Saturday, June 18, 2016

5 BRAND-NEW STENCILS and MASKS Released Today at!

In using two of my five just-released stencils, I decided these new stencils needed pairing with a "new" substrate.

From US ArtQuest, I ordered sheets of mica, a translucent mineral that comes in thin layers (and can be split into even thinner layers.)  Mica lends itself to many delightful artsy uses.  It arrives looking like this:

Mica can be cut with scissors to form any shape you want.  It has a slick surface that accepts acrylic paint as well as some markers -- the one I've used is the IDenti Pen permanent marker by Sakura.  (Note:  when using acrylic paint applied with a sponge, make sure your work surface is rigid and even -- don't try this on a table that's covered with papers, the way I did!)

These tiles can be layered over paper or any other surface, using a clear-drying adhesive such as gloss gel -- it takes only a small dot or two of the gel, and in fact it's better to use a couple of dots rather than to spread the gel across the entire piece of mica.

Because it's flat, mica can be used for layered art that will fit smoothly onto the pages of an art journal.  But, because it's also rigid, it can be used on a journal cover as 3D art, supported underneath by 3D pop-up glue dots. 

My only caution is that, despite it being a mineral, its splitting quality sometimes makes it a little fragile around the edges of each piece.  The more the sheets are split apart, the more fragile they become.  When they first arrive, they are thickly layered, with barely any fragility.  But I end up splitting my tiles, to make them more translucent.  And to get more bang for my buck!

Stencil-printed mica really makes a statement when used as "dangle-art."  You can punch a hole in the top of stencil-printed mica to make dangle earrings, Christmas tree ornaments and wire-linked charms for hanging in windows.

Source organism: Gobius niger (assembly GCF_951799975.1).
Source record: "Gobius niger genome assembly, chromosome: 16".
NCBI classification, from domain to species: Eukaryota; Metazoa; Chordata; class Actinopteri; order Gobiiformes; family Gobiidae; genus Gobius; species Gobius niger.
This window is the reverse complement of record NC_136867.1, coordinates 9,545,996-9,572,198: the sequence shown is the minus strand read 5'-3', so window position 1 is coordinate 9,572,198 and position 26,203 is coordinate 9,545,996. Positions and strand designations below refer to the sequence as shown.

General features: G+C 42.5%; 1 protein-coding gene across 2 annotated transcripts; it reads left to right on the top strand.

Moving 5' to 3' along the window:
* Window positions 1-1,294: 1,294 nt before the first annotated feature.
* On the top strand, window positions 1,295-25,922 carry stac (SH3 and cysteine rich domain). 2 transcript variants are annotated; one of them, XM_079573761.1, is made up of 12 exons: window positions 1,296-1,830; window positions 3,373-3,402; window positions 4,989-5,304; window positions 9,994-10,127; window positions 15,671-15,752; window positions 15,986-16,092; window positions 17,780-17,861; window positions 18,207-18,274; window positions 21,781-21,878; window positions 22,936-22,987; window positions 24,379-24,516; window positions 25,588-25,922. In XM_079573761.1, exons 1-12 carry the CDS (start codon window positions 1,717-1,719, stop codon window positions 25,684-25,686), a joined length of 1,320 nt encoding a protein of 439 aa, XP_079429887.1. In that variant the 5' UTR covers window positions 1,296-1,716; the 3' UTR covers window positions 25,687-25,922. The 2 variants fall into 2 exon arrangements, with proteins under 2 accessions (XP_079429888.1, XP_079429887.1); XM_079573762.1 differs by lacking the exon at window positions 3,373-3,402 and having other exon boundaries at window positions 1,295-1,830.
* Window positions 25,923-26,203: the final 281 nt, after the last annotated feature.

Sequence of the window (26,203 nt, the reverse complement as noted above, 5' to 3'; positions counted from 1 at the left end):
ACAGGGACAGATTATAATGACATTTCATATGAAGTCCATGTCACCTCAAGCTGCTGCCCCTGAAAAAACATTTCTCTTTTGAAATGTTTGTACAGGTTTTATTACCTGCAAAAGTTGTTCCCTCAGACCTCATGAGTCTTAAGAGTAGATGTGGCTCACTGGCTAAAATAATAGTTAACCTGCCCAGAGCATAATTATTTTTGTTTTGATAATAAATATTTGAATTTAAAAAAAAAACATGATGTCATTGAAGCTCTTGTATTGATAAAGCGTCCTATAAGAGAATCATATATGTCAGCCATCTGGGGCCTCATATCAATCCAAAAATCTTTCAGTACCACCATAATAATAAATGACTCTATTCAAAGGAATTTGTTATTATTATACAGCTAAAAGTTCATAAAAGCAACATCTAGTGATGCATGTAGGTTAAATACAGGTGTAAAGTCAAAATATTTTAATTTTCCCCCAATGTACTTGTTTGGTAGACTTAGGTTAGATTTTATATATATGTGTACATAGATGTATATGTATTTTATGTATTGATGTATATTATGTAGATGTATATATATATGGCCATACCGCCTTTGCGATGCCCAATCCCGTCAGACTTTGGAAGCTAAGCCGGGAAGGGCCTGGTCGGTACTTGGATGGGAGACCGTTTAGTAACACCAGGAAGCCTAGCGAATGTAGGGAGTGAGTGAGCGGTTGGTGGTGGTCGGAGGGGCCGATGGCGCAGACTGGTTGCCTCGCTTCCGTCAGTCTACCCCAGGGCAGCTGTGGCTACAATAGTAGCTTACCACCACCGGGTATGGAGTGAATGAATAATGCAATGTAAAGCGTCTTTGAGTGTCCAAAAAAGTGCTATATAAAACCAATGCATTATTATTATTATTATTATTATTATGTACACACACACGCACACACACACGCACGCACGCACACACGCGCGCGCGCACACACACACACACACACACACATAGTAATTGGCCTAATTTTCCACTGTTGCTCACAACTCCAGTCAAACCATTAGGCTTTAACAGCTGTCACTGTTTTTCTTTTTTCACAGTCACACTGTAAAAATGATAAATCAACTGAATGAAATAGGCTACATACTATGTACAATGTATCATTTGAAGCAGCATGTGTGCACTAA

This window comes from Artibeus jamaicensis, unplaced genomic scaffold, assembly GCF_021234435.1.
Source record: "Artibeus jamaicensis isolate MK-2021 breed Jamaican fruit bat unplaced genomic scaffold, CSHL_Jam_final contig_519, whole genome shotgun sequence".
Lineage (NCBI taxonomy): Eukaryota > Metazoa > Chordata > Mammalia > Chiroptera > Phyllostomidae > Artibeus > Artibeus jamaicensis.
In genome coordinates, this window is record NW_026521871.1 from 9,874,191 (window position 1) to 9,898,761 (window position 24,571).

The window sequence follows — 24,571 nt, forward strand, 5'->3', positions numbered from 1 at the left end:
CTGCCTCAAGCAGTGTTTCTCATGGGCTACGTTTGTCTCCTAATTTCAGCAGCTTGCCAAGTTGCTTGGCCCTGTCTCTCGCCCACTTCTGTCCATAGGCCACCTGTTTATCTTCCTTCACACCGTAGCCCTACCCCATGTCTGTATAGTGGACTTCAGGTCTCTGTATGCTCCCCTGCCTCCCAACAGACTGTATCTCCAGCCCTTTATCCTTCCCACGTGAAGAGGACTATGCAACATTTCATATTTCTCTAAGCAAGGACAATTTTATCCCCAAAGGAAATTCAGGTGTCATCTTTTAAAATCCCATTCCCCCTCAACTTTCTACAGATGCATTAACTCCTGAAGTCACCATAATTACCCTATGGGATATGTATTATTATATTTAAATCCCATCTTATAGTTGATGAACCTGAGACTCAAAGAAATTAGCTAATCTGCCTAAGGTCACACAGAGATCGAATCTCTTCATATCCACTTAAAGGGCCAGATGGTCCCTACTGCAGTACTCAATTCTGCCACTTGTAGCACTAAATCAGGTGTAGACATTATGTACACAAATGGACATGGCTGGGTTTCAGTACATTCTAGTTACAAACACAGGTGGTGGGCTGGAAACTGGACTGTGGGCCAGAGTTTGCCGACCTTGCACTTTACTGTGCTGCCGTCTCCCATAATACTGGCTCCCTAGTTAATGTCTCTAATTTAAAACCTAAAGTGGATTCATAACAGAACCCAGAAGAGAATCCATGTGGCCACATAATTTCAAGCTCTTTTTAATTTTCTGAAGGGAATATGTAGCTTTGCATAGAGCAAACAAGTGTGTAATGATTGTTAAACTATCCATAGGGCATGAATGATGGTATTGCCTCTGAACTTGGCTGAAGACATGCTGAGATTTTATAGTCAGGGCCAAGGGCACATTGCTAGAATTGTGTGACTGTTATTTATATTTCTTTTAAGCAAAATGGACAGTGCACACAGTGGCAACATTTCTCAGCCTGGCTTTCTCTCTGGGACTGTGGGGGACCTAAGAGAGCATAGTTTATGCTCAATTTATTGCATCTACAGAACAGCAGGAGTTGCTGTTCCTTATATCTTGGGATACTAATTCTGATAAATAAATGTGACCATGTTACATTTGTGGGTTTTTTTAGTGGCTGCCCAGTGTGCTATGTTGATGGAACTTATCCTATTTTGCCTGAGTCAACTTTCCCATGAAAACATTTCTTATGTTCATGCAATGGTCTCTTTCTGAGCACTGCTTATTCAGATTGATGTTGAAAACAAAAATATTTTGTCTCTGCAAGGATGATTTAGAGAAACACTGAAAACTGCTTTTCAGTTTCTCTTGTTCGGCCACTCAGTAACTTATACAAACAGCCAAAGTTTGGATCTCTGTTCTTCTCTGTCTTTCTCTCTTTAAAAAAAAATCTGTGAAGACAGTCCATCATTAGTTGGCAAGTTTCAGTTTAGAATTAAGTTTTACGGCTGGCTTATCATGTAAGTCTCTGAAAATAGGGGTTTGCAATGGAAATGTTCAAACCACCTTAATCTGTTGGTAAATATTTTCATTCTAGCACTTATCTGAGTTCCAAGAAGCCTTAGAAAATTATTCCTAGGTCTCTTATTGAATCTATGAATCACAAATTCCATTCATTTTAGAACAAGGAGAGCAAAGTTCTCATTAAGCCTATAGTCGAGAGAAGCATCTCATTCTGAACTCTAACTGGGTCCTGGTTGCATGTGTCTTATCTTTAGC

Today I'm posting artwork made on mica with some of my brand-new stencils that are available here ...

Above:  9"x12" stencil Clustered Leaves

Above:  9"x12" Clustered Leaves and 9"x12" Loopy Ladders.
Above:  Clustered Leaves
Above:  Loopy Ladders used on a piece of reflective mica
Above:  one leaf from Clustered Leaves (notice the translucency of the mica which lets you see part of the foil background)
Above:  one leaf from Clustered Leaves (notice the translucency of the mica which lets you see part of the background, which was created with a combination of Clustered Leaves and Loopy Ladders.)

I'm not a scrapbooker -- so, instead of showing images in a scrapbook below, I've substituted three digital art prints that I made several years ago.  On each of these three images I've used the same sheet of transparent mica, trimmed around the edges with metallic acrylic paint thru parts of my Loopy Ladders stencil.  This is to show how a piece of mica -- with its edges stencil-printed -- can be used as a frame-accent for areas you want to highlight:

The five brand-new stencils look like this:

Loopy Ladders (9"x12")
Clustered Leaves (9"x12")

Pair o' Parrots (6"x6" stencil)

Penguin Family (6"x6" mask)

Dance of the Courting Cranes (6"x6" stencil-and-mask combo)

All the new stencils and masks are available here -- and more artwork made with them will be posted here thruout the rest of June as well as part of July.

Here are a few sneak previews:


Thanks for visiting!

1 comment:

  1. as a hobbiest "rockhound" I know mica very well - and I must say - I NEVER would have thought of these brilliant ideas! WOW! You have "rocked" my world!